Colleges won’t change the way they handle rape claims until this happens
Paul Nungesser finally got justice last week. Nungesser — who was falsely accused by Emma Sulkowicz (aka Mattress Girl) of sexual assault during their sophomore year at Columbia University and then subjected to harassment by her and other campus activists for years afterward — sued the school under Title IX, claiming that he was subject to unfair treatment because of his sex. Columbia announced earlier this month that it had settled the suit.
But whether other men like Nungesser — whose lives are thrown off track for years by false accusations of rape mishandled by universities — will be forced to endure the same experience remains likely. There are many reasons why Columbia’s acknowledgment of its culpability won’t have much effect on other universities’ behavior, but the biggest one is this: The terms of the settlement were undisclosed.
For universities, handling sexual assault — like almost everything — is a matter of money. And so far the suits by those falsely accused — and often falsely convicted, suspended or publicly shamed — have not been expensive or frequent enough to deter schools from these witch trials.
On the other hand, they have plenty of financial incentive to continue. Under a 2011 directive by President Obama’s Education Department Office for Civil Rights, schools were threatened with a loss of federal funds if they did not comply with a variety of questionable procedures when investigating sexual assault claims. As Brookings Institution fellow Stuart Taylor wrote in The Wall Street Journal a few months ago: “These procedures include a virtual ban on cross-examination of accusers, a rushed process making it hard for an accused student to prepare a defense, and a mandate that those found innocent be subjected to appeals by accusers — a form of double jeopardy. The OCR also demands that schools judge guilt on the ‘preponderance of the evidence,’ not the more rigorous ‘clear and convincing evidence’ standard that was often used before, or the ‘beyond a reasonable doubt’ standard that prevails in criminal cases.”
Taylor and others have argued that the Trump administration could change these rules with the stroke of a pen. And Candice Jackson, the top civil rights official at the Department of Education, seemed to be the right person to do the job. Last week she rightly noted: “The accusations — 90 percent of them — fall into the category of ‘we were both drunk, we broke up, and six months later I found myself under a Title IX investigation because she just decided that our last sleeping together was not quite right.’ ”
But Jackson quickly apologized and Trump has made no moves in this direction, which leaves it up to others to make colleges feel the financial pain for the abominable way they have treated these men. Maybe there are a few parents who would think twice about sending their kids to schools with the most egregious problems — Amherst and Yale are two that stand out. But individual tuitions are not enough.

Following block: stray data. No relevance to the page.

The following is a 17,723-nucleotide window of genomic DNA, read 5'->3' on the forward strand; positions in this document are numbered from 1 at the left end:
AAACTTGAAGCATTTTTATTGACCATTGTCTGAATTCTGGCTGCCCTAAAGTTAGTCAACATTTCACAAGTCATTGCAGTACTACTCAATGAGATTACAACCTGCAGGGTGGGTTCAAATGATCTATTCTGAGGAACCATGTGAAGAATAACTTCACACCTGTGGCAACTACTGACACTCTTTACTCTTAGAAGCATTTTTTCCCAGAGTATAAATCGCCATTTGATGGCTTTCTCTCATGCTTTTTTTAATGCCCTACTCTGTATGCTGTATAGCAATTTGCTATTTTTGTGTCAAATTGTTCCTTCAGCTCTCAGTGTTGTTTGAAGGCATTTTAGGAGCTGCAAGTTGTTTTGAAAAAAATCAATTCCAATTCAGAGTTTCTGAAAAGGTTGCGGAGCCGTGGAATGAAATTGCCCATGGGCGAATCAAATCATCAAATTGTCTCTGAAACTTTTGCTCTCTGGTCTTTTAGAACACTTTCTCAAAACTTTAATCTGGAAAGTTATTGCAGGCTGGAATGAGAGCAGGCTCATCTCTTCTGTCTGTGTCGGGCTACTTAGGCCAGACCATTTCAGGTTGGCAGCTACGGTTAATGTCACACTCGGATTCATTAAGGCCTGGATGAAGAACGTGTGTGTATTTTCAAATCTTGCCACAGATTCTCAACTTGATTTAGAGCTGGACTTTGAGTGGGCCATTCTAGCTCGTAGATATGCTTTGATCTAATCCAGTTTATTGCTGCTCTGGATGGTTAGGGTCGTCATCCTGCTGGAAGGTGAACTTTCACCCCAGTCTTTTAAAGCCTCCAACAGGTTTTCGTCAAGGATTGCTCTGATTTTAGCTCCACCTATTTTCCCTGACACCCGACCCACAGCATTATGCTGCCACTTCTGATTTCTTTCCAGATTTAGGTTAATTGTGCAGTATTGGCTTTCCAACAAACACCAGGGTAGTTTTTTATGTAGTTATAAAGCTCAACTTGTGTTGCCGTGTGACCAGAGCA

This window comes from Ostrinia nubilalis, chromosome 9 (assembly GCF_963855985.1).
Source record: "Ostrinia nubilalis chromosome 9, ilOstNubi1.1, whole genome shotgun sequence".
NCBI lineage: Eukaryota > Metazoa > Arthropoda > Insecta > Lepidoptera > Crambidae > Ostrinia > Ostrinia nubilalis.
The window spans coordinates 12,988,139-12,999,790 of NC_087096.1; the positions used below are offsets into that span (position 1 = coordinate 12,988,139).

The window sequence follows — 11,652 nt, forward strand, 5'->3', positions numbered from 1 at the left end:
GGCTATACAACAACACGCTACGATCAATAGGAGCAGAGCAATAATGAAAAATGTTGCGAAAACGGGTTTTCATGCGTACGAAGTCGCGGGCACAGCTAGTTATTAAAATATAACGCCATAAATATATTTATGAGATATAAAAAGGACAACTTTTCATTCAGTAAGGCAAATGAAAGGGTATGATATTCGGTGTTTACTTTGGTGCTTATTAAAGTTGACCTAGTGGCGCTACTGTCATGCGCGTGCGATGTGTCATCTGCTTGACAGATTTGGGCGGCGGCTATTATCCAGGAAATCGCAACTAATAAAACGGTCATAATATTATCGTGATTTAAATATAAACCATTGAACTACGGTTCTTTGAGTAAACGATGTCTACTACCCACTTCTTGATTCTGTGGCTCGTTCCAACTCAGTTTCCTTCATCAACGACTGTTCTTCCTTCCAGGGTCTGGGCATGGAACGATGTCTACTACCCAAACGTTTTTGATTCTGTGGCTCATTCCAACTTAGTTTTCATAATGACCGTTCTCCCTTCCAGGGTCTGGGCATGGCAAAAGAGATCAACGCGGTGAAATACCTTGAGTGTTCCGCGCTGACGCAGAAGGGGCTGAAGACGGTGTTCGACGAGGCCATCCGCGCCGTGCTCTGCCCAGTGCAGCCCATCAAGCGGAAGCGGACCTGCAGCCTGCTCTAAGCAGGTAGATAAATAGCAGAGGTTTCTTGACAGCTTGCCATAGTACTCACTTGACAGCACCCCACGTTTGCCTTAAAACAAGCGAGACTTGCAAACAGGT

Frankly it’s going to take some big lawsuits to change colleges’ calculations, and that’s why it’s a shame (but not an accident) that the amount of the Columbia settlement was undisclosed. The administration doesn’t want to encourage more plaintiffs to come forward at Columbia or elsewhere.
According to “The Campus Rape Frenzy,” by Taylor and KC Johnson, at least 100 lawsuits have been filed in recent years by students who say they were wrongfully punished by colleges after being accused of sexual assault. But only the wealthiest families have the means to sue. (Nungesser, a scholarship student from Germany, was the exception.) Most students are content if a university simply agrees to expunge the issue from their records. Some cases have been settled, but most amounts remain in the six-figures.
For a school like Columbia with a $9 billion endowment, that’s “the cost of doing business,” says Gail Heriot, who sits on the US Civil Rights Commission. But with the right lawyers and the right cases, even wealthier schools may be sorry. The students involved in the Duke lacrosse case were rumored to have received as much as $20 million each from their (again undisclosed) settlement with the university.
But in order to avoid the bad publicity, many schools are happy to shell out the money. The fact that the University of Missouri’s freshmen enrollment is down 35 percent this year as a result of the riots there in 2015 “show that bad publicity can indeed be hazardous to a university’s health,” Heriot says. Meanwhile, schools that have fewer resources, Heriot notes, “simply cannot afford to be paying out large sums of money to plaintiffs like this.” Perhaps those should be the first targets.
But settlements in and of themselves should not be the goal, says Taylor. “If the right family is ready to fight back hard rather than filing a lawsuit and settling,” he says, “they could take a big university to the mat. You could sue every single member of the administration who was part of case. You could add the woman as a defendant and any activist who participated. Punitive damages could be tens of millions of dollars.” But it would take a very well-off family or an ACLU-like organization with a lot of resources to take on the school’s army of lawyers and go for the jugular — i.e., not settle.
Harvey Silverglate, a civil rights attorney in Boston, notes: “If a case survives a motion to dismiss and goes to the ‘discovery’ phase, the plaintiff is entitled to take depositions to examine college personnel under oath and also to delve into files and records.” Silverglate notes there could be “a lot of embarrassing stuff” there.
Of course, says Taylor, a plaintiff who refuses a settlement and pushes the case all the way to court is taking a gamble that he might not win. On the other hand, he could “become nationally famous as champion of innocent people.” Not a bad way to start life after college.